'Covid is in every inch of my life - and I hate it' Doctor who lost father on 'relentlessness' of Covid-19

  • Dr Ahsan speaks to ITV Wales' Health Correspondent James Crichton-Smith

A doctor working in intensive care has spoken powerfully about how Covid is "in every inch" of her life, after her father died from the virus.

Dr Saleyha Ahsan works in intensive care at Ysbyty Gwynedd in Bangor, where she has seen both the first and second wave of the virus take hold in communities across north Wales.

She has also seen first-hand how Covid-19 can devastate families, as she described being "part of the 100,000 club - an invitation I never wanted to join" - making reference to the 100,000 people who have died in the UK from coronavirus.

Dr Ahsan lost her 81-year-old father on 28 December. After taking compassionate leave, she returned to the intensive care ward to treat patients who were battling the same virus.

Dr Ahsan described how difficult it is to escape the virus Credit: PA Images (stock photo)

"I went home for Christmas and by 22nd December, which also happened to be my birthday, my dad was taken into hospital.

"He had been worried about Covid all year. He had been very careful shielding - he was afraid to go out and he was very very careful.

"When we had to tell him, he was actually really brave and more worried about us and trying to downplay it - it's how he was. Then about five days later, by 28th December he had died."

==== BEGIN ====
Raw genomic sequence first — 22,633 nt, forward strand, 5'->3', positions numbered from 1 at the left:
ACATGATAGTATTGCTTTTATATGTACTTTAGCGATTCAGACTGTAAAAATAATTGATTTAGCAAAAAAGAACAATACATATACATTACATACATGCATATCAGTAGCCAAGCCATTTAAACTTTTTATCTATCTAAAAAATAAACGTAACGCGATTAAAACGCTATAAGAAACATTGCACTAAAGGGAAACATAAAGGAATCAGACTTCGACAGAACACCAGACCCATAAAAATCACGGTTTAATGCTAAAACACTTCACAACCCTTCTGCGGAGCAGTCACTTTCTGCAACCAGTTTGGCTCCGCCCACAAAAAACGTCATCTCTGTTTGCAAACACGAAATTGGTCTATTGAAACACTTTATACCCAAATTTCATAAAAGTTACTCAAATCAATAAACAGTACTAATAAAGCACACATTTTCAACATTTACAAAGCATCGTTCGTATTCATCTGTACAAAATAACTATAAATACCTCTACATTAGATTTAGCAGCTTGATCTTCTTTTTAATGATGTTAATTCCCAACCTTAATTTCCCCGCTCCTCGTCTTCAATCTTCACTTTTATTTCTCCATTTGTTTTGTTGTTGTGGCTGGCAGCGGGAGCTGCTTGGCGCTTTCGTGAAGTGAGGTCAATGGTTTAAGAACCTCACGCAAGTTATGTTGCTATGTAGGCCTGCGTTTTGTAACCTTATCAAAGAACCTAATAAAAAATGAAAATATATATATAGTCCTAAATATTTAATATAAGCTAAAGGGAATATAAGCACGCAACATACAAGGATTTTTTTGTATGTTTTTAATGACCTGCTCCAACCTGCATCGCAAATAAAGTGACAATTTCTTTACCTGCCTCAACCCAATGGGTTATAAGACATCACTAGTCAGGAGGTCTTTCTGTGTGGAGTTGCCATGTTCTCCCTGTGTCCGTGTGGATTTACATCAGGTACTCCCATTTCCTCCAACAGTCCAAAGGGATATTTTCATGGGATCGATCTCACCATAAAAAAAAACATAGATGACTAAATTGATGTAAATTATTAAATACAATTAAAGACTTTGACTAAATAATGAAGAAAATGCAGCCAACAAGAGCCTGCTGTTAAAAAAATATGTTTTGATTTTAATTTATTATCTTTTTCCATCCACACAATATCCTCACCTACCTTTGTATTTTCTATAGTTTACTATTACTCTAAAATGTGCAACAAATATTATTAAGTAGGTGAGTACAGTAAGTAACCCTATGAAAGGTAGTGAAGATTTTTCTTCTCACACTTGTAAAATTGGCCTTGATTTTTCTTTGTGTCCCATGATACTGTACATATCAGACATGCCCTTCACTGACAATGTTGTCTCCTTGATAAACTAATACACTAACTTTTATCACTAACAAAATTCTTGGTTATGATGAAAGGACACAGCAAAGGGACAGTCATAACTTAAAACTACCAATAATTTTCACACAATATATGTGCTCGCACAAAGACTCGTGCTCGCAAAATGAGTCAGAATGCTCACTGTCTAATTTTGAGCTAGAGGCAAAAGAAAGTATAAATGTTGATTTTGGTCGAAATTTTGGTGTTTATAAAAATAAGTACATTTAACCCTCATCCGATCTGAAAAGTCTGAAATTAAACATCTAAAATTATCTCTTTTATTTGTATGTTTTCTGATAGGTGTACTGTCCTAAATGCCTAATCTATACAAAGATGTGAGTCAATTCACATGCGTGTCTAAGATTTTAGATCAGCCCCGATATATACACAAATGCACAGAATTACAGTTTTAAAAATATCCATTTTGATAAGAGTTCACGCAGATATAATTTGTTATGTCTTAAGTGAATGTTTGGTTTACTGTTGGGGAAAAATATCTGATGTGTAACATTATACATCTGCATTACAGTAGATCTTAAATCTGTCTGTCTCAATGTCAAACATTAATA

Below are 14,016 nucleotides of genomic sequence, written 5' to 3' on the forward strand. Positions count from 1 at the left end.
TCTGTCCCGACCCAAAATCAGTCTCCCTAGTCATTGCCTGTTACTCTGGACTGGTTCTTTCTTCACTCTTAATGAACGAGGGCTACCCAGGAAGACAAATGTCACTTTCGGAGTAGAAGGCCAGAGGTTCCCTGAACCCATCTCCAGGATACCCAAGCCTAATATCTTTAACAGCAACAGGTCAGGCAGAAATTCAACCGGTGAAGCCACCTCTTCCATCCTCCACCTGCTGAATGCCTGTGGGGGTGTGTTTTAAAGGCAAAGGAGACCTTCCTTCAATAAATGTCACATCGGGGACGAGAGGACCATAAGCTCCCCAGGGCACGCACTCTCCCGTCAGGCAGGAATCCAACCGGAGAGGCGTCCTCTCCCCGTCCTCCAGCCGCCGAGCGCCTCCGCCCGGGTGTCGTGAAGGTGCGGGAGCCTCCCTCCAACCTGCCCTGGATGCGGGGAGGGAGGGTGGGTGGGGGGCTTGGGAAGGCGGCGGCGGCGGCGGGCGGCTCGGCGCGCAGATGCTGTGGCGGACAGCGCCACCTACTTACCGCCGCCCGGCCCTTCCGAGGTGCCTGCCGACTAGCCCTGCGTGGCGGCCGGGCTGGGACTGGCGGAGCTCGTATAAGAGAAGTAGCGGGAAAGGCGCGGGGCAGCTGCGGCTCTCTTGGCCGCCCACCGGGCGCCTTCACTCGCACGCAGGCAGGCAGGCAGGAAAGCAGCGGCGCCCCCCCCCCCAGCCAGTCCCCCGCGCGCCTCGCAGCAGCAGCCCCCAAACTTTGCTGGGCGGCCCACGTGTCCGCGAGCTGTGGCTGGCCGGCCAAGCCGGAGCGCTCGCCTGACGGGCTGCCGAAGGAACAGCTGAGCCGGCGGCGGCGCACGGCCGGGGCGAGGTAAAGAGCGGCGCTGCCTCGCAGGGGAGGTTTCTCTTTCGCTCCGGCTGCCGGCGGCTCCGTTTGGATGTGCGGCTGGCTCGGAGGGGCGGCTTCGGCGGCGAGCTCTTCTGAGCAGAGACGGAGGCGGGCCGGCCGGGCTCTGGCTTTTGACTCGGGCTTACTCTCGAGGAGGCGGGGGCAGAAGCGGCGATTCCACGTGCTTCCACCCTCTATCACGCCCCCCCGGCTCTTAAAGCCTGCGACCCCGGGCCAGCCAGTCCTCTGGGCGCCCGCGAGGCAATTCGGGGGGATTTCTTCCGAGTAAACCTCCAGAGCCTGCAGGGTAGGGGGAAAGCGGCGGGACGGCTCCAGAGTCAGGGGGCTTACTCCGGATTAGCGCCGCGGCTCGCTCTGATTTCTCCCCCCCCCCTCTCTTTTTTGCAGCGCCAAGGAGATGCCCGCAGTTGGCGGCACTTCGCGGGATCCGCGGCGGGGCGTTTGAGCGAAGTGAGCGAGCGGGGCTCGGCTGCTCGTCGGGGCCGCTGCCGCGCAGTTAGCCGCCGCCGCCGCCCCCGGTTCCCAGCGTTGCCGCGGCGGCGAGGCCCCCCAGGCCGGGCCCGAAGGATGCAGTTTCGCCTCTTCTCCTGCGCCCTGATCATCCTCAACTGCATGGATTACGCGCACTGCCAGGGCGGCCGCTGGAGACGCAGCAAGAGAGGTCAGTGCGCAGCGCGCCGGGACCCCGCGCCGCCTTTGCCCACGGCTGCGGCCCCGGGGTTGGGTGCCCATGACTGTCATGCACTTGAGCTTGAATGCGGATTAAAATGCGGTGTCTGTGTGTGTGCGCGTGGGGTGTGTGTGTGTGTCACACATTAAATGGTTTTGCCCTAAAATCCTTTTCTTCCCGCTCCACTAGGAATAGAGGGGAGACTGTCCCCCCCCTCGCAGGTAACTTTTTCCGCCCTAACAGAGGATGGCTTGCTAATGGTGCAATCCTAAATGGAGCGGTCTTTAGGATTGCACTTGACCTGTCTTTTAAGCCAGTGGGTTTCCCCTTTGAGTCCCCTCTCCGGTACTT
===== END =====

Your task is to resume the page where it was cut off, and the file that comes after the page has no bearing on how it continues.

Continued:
Speaking of losing a loved one and working on the frontline of the Covid-19 pandemic, Dr Asahn said it feels like it is "in every inch" of her life.

Dr Ahsan said she has seen a lot of previously fit and healthy patients seriously ill with different strains of the virus

"Because of the job that I do and the way it's impacted my, family, Covid is in every inch of my life right now, and I hate it."

"It's there when I'm at work. From the moment I walk into the hospital and I put on a mask, it's there. When I started to get back to work and doing shifts in the ITU area, it was like facing my demons. It's there when I put on the PPE, and when I take off the PPE."

Dr Ahsan said how Covid is also "wrapped around memories" of her father, who she described as having a "ginormous brain" who still studying as an astrophysics student until his death.

"His last week - it infiltrates memories of him, it infiltrates thoughts and concerns about my family in London.

"My husband can't be with me, he's in London because I don't want to infect him, so it's impacted my personal life in that way. I'm also making a film about Covid - so it's in my creative world too.

"I'm looking forward to a day when it's not there. It will never leave what happened to my dad, but it will be so nice to come to work and not worry about Covid."

Dr Asahn warned that although Covid rates are falling, "there is no room for complacency."

Concerns still remain over the spread of coronavirus in north Wales, where in some areas infection levels remain above 200 per 100,000 people.

"I think it's really really important to not be complacent and not to underestimate what this can do. As I came back off compassionate leave, what I saw even with my own eyes was how young patients are who are so seriously ill who are right now, as we speak, fighting for their lives.

"Whose loved ones are at home not knowing if they are going to make it home - they've been here for a while now and that's really hard. These are previously fit and well young people who are so seriously sick and that really strikes you.

"My dad didn't leave the house - so you just have to be extra careful.

"Covid is in our lives - but make sure it's not in your life forever if it takes someone away", she added. "This virus is just looking for a way in. Just don't let it. Try your hardest not to let it."